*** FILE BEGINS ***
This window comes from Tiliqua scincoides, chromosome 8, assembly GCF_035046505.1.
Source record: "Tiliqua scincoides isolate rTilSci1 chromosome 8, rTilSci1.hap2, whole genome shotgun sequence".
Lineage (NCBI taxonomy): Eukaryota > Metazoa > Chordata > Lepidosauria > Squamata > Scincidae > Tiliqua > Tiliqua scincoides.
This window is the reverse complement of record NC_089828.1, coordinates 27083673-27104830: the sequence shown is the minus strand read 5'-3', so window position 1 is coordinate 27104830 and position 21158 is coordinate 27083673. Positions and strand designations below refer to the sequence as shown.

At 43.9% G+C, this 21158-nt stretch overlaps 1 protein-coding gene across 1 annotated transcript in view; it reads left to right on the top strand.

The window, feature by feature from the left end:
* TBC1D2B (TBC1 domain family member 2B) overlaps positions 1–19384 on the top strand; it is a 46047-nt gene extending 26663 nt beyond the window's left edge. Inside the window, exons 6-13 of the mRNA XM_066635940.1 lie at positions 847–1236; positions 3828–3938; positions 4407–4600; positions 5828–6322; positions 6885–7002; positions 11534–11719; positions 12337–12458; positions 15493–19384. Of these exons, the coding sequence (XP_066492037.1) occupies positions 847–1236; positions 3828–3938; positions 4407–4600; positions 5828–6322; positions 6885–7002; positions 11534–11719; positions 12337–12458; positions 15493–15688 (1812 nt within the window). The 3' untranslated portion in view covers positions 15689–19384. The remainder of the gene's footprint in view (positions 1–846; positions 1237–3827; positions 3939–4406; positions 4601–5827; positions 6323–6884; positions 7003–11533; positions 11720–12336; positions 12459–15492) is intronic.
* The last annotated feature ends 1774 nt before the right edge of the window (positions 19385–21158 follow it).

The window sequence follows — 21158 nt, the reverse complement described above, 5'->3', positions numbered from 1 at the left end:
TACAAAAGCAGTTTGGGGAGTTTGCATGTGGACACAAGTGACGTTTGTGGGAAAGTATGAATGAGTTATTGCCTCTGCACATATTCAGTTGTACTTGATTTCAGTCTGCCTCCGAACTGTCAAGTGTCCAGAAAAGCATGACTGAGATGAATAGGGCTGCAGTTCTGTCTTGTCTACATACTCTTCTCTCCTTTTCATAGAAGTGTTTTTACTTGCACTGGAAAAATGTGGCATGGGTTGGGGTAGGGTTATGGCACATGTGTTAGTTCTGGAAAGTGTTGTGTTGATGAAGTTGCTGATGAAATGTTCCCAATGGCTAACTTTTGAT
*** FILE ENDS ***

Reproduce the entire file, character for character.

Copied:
This window comes from Tiliqua scincoides, chromosome 8, assembly GCF_035046505.1.
Source record: "Tiliqua scincoides isolate rTilSci1 chromosome 8, rTilSci1.hap2, whole genome shotgun sequence".
Lineage (NCBI taxonomy): Eukaryota > Metazoa > Chordata > Lepidosauria > Squamata > Scincidae > Tiliqua > Tiliqua scincoides.
This window is the reverse complement of record NC_089828.1, coordinates 27083673-27104830: the sequence shown is the minus strand read 5'-3', so window position 1 is coordinate 27104830 and position 21158 is coordinate 27083673. Positions and strand designations below refer to the sequence as shown.

At 43.9% G+C, this 21158-nt stretch overlaps 1 protein-coding gene across 1 annotated transcript in view; it reads left to right on the top strand.

The window, feature by feature from the left end:
* TBC1D2B (TBC1 domain family member 2B) overlaps positions 1–19384 on the top strand; it is a 46047-nt gene extending 26663 nt beyond the window's left edge. Inside the window, exons 6-13 of the mRNA XM_066635940.1 lie at positions 847–1236; positions 3828–3938; positions 4407–4600; positions 5828–6322; positions 6885–7002; positions 11534–11719; positions 12337–12458; positions 15493–19384. Of these exons, the coding sequence (XP_066492037.1) occupies positions 847–1236; positions 3828–3938; positions 4407–4600; positions 5828–6322; positions 6885–7002; positions 11534–11719; positions 12337–12458; positions 15493–15688 (1812 nt within the window). The 3' untranslated portion in view covers positions 15689–19384. The remainder of the gene's footprint in view (positions 1–846; positions 1237–3827; positions 3939–4406; positions 4601–5827; positions 6323–6884; positions 7003–11533; positions 11720–12336; positions 12459–15492) is intronic.
* The last annotated feature ends 1774 nt before the right edge of the window (positions 19385–21158 follow it).

The window sequence follows — 21158 nt, the reverse complement described above, 5'->3', positions numbered from 1 at the left end:
TACAAAAGCAGTTTGGGGAGTTTGCATGTGGACACAAGTGACGTTTGTGGGAAAGTATGAATGAGTTATTGCCTCTGCACATATTCAGTTGTACTTGATTTCAGTCTGCCTCCGAACTGTCAAGTGTCCAGAAAAGCATGACTGAGATGAATAGGGCTGCAGTTCTGTCTTGTCTACATACTCTTCTCTCCTTTTCATAGAAGTGTTTTTACTTGCACTGGAAAAATGTGGCATGGGTTGGGGTAGGGTTATGGCACATGTGTTAGTTCTGGAAAGTGTTGTGTTGATGAAGTTGCTGATGAAATGTTCCCAATGGCTAACTTTTGAT